There are very strong indications to suggest that al-Qaeda, the global terror organization founded by the late Osama Bin Laden, may have taken control of the notorious and deadly Jama’atu Ahliss-Sunnah Lidda’awati Wal Jihad, popularly known as Boko Haram, Sunday Vanguard can report authoritatively.
In addition, it was learnt that some of the camps used by Boko Haram members as safe haven in Cameroun have been detected by Nigeria’s security forces.
The problem, however, according to sources, is that “except Cameroun enters into concrete collaboration with Nigeria, nothing can be done”.
Aqim and Boko Haram
The alleged arrowhead of the take-over, which is the al-Qaeda in the Islamic Maghreb, AQIM, has its headquarters in Algeria.
Intelligence sources disclosed to Sunday Vanguard that members of Boko Haram had had collaboration with AQIM since 2010.
As far back as 2010, intelligence sources said “the Algerian government had said available intelligence reports confirmed that extremist Nigerian Islamic group, Boko Haram, has linked up with al Qaeda in the Islamic Maghreb (AQIM) which has its North African headquarters in Algeria.”
One of the sources added, “The revelation confirms Nigeria’s intelligence services assessment and worries that the previously unknown group has received training and support from al Qaeda.
“Even at that time, Algerian Deputy Foreign Minister, Abdelkader Messahel, told journalists that intelligence report showed both groups had been coordinating.
”We have no doubts that coordination exists between Boko Haram and al Qaeda.”
Reuters news agency quoted Messahel as saying “the way both groups operate and intelligence reports show that there is cooperation”.
AQIM was said to have grown out “of a conflict in Algeria between the government and Islamist militants”. An intelligence report said, “In the past few years, it has expanded its activities to include Mali, Niger and Mauritania but was not thought to have reached as far south as Nigeria”.
The report said Algeria’s assessment of ties between AQIM and Boko Haram carries authority because Algeria has the biggest intelligence-gathering operation on al Qaeda of any country in the region.
Sunday Vanguard was reliably informed that “the group sent out some six members to Algeria to learn how to make Improvised Explosive Devices, IEDs.” A security source said, “Indeed, the students, in the light of Boko Haram’s bombing raids, appeared to have learnt well.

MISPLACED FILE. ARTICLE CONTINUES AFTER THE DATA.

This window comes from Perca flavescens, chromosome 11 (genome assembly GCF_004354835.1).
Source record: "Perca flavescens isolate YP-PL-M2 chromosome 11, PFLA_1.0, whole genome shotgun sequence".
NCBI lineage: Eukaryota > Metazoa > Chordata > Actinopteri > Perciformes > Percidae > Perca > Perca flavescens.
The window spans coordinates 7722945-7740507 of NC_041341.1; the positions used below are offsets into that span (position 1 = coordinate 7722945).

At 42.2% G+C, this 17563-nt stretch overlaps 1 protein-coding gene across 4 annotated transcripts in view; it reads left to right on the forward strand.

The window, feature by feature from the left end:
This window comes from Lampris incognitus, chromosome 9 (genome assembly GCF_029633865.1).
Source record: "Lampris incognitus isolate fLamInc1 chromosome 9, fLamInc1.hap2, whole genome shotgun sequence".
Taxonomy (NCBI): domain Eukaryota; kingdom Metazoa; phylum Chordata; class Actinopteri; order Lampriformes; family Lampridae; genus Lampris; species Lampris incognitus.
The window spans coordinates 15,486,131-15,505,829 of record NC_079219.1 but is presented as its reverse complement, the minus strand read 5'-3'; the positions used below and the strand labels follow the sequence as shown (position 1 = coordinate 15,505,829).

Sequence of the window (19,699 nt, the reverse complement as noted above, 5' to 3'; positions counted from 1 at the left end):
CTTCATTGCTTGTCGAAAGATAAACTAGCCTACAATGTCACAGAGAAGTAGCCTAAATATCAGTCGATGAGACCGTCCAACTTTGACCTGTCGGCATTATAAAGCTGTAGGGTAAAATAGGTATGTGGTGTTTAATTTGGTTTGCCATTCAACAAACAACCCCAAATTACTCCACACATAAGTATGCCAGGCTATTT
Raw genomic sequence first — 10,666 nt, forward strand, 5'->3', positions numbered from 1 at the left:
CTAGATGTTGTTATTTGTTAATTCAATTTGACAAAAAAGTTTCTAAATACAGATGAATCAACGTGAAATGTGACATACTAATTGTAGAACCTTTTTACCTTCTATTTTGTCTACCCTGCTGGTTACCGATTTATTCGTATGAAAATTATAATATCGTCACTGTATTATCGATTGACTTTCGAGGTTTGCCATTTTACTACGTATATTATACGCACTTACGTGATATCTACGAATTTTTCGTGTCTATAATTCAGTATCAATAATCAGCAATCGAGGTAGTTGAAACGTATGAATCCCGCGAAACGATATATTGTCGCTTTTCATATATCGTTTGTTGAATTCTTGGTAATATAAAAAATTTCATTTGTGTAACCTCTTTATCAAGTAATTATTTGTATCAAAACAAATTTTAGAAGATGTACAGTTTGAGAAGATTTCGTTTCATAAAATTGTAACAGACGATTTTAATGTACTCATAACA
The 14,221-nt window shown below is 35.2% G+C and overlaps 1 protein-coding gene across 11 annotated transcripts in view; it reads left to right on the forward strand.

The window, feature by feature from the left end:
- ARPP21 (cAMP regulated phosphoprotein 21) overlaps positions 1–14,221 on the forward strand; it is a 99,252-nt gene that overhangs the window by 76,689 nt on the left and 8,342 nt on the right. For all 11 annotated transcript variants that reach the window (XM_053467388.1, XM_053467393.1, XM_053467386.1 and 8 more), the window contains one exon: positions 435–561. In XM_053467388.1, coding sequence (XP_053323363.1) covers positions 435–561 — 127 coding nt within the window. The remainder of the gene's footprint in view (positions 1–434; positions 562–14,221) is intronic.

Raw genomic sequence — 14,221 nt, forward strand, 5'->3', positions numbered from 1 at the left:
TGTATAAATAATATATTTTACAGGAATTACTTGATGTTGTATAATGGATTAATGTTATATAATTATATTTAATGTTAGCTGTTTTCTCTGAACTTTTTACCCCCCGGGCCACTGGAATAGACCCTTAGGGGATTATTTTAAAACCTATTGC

“It was discovered that after the ‘Arab Spring’- a peoples revolution across some North African countries – some of the militia and criminals hitherto nurtured by the fleeing leaders migrated southwards and were the ones largely responsible for and who inspired the civil strife in Mali.”
“The source went further: “It was these same people who moved easterly through Niger Republic and were causing problems in northern Nigeria.
“It was the emergency rule declared by President Goodluck Jonathan, the efficacy of which hemmed the terrorists to the north eastern states of Borno, Yobe and Adamawa and even across the Nigerian borders that has restricted their activities to attacking soft targets”.
The source disclosed that the funding the sect members enjoy is not only derived from their robbery activities but from their links with AQIM; the sophistication of their attacks is also as a result of the strong involvement of AQIM.
Military sources confirmed that some of the camps used as hideouts by members of Boko Haram have been identified in North-western Cameroun.
Information provided last week by highly dependable sources suggest that the vastness of the border between Nigeria and Cameroun makes it very difficult if not impossible to fully police the area.
“The reality on ground is that it is not possible for Nigeria’s security forces to carry out aerial bombardment of the hideouts of the terrorists,” one of the sources told Sunday Vanguard.
“These camps have been identified but we cannot just go into another country and carry out bombing sorties.
“If the type of collaboration between Niger and Nigeria existed between Cameroun and Nigeria, we would have achieved more successes.
“Even at that, you will agree that our military forces have been intercepting and aborting some of the plans of the insurgents.
“But when people speed in and speed out into another country, you cannot pursue them into another country without the permission of that country”.
Led by the late Mohammed Yusuf, the first major uprising by Boko Haram actually began in Bauchi State on 26 July 2009 when hundreds of the sect adherents launched an attack on the Dutsen Tanshi Police Station. This attack failed, with reports of at least 50 people killed. In the next four days, the group carried out further attacks, with gun battles between the sect and the police reported throughout Bauchi, Kano, Yobe, and Borno States. The worst of the violence occurred in Maiduguri, where the group had relocated from its Kanamma base, Yobe State, a base aptly named Afghanistan.
Prior to July 2009 when the sect’s notoriety waxed strong, its members had been involved in dastardly incidents in Yobe in 2003 and in Kano in 2004. In April 2007, 10 policemen and a divisional commander’s wife were killed in an attack on the police headquarters in Kano.
On 13 November 2008, Yusuf was arrested following an attack on a police station in Maiduguri, in which 17 of his followers were killed. On 20 January 2009, an Abuja High Court granted him bail. This was to be an error, a fatal one.
He was apprehended again in December 2009 after the sect engaged the military in a gun battle lasting almost one week. He was handed over to the police where he died under circumstances that are still alleged to be extra-judicial.
By Jide Ajani